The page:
Do I need permission to build or modify my drone? - No. Someone who wants to build or modify a drone does not need to meet any FAA requirement. However, any changes to the drone may affect your manufacturer's warranty. Also, if the original drone is lighter than 0.55 pounds, and the modifications make it heavier than 0.55 lbs, then the drone would have to be registered with the FAA.

Are the regulations different if I build my own drone? - In the US, the rules and restrictions for drones are the same whether they are purchased from a manufacturer or if they are created by an individual.

Can I bring drones on a plane? - It depends on the drone. If it is a battery-powered drone, the airline will likely have no restrictions on the drone, but may have restrictions related to drone batteries. There are restrictions and regulations covering all types of batteries, and of particular interest to owners of drones are the restrictions on rechargeable batteries, the type of battery most commonly used to power drones. A battery may be allowed in checked baggage if it is installed inside of your drone. Spare rechargeable batteries are not allowed in checked bags, and a maximum of two are allowed in a carry on bag. You may be barred from flying with a rechargeable battery if it has a capacity above 100 watt hours. The drone's controller has a similar set of issues if it is battery powered. While the controller can be packed in a checked or carry on bag, there may be limitations on the type, size, and number of batteries that the controller uses.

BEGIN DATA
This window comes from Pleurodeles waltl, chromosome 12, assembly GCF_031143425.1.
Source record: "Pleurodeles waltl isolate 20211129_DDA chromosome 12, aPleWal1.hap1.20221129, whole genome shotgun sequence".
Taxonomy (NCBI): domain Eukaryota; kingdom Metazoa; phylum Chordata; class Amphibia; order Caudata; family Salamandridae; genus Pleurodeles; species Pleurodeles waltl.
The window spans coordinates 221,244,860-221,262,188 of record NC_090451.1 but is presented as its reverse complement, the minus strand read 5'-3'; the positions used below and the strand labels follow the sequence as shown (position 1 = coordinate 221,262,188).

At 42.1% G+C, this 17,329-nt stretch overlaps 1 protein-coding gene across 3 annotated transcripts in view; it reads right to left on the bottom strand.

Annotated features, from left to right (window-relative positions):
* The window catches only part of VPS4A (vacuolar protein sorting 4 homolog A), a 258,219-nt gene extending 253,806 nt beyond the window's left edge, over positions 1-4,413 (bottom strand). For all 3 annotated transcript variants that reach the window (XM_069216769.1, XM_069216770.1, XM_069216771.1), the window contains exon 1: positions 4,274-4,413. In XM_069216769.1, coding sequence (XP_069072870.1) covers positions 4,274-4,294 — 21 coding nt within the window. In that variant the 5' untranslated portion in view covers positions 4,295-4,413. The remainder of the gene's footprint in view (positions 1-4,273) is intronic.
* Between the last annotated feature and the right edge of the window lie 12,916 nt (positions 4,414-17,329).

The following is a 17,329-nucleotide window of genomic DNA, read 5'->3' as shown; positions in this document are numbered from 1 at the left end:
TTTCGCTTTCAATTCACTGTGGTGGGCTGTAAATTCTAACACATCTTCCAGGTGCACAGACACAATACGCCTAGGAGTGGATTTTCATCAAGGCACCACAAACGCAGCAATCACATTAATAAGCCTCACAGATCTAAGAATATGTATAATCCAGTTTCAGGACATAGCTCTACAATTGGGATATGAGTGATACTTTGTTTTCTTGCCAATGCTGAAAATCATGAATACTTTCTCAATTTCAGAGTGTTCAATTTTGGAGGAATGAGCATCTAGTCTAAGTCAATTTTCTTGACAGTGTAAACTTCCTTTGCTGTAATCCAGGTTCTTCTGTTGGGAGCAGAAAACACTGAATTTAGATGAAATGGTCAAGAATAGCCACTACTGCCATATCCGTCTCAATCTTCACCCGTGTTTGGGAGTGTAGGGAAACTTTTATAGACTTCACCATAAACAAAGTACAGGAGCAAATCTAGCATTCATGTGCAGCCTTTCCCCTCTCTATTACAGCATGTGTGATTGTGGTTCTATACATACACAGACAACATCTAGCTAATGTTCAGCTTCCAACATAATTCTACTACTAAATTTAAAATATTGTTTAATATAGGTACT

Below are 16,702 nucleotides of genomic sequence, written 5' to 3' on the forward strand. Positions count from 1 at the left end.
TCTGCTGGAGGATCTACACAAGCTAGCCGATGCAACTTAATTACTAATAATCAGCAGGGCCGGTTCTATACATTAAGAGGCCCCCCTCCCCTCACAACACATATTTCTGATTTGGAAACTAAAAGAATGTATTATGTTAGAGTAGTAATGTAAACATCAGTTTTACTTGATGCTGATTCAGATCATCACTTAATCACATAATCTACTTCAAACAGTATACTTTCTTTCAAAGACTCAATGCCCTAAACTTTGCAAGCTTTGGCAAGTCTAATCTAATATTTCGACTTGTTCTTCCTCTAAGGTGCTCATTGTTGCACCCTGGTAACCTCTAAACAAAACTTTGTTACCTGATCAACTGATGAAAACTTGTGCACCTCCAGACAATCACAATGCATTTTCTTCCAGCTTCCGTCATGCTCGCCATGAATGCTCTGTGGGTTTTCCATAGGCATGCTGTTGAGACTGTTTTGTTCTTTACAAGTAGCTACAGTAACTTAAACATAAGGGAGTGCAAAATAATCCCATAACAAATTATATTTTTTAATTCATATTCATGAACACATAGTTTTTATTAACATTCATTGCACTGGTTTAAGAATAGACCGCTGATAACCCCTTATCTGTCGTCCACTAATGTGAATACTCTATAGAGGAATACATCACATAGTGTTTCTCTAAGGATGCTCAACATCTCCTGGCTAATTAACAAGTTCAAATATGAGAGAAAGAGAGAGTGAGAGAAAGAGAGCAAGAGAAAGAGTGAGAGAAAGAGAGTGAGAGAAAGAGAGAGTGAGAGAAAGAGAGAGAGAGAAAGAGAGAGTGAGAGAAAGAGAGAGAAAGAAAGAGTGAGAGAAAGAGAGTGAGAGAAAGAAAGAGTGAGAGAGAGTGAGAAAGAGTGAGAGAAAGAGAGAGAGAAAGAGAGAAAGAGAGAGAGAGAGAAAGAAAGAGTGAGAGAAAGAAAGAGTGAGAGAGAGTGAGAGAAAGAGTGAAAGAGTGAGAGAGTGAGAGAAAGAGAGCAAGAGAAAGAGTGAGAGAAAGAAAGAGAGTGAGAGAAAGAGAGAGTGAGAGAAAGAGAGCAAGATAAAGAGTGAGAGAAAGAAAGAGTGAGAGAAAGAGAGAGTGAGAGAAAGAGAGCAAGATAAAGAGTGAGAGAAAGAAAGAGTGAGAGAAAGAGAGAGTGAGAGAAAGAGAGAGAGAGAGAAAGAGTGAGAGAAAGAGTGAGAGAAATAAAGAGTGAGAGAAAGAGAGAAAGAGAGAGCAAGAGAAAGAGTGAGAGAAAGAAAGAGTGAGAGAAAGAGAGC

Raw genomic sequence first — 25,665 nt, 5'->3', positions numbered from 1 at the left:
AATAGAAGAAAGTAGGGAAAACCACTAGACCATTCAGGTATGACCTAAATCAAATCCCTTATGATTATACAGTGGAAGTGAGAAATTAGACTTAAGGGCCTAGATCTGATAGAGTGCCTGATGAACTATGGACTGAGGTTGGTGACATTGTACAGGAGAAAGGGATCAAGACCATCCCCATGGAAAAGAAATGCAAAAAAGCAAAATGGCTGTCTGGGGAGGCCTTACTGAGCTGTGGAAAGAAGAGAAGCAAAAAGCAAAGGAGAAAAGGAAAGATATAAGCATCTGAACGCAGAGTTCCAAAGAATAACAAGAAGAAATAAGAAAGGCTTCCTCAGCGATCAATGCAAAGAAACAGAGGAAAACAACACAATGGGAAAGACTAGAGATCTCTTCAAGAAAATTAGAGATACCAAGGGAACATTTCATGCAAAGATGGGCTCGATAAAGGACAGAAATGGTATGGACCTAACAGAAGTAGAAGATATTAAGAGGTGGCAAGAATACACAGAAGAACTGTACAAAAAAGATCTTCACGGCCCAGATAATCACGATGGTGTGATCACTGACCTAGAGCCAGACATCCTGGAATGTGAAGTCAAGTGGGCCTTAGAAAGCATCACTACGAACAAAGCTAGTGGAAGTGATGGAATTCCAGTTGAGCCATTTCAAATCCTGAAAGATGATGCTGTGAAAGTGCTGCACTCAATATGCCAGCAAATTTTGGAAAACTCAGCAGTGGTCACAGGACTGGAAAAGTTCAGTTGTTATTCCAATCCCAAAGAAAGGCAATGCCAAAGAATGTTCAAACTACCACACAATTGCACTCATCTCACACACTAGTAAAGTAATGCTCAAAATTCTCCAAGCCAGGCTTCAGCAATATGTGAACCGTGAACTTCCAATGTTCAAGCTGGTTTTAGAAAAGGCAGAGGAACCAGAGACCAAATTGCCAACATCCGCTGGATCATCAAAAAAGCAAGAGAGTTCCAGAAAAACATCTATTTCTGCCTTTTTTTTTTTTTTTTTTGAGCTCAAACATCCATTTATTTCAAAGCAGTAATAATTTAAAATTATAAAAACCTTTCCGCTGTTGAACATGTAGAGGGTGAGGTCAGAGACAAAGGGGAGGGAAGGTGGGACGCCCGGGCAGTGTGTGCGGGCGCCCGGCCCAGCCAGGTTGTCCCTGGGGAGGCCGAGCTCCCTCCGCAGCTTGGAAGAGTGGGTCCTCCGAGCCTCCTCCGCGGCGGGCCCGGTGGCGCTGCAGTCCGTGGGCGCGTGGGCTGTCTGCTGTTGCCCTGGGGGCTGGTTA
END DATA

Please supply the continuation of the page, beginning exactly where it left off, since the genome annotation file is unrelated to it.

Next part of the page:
Can I mail or ship my drone? - It depends. As is the case with flying on an airliner, the batteries in the drone or the drone controller may have limitation when it comes to mailing them or shipping them, so it may be a good idea to check before you ship or mail your drone.

How fast can I fly my drone? - In the US, the FAA limits drones to a maximum airspeed of 100 mph (87 knots). However, most common recreational drones have a maximum airspeed much lower than 100 mph.

How high and how far can I fly a drone? - In the US, a drone has to stay within visual line of sight of the drone pilot or of anyone who is assisting the drone pilot. Drones flown for fun have to stay lower than 400 feet above ground level. There are exceptions for the height limitations for certain kinds of commercial flight operations.

Can I fly a drone while under the influence of alcohol or drugs? - No. Not only is such behavior not legal, it would be highly irresponsible.

Additional drone resources

Common questions about drones -- Revised 18 September 2016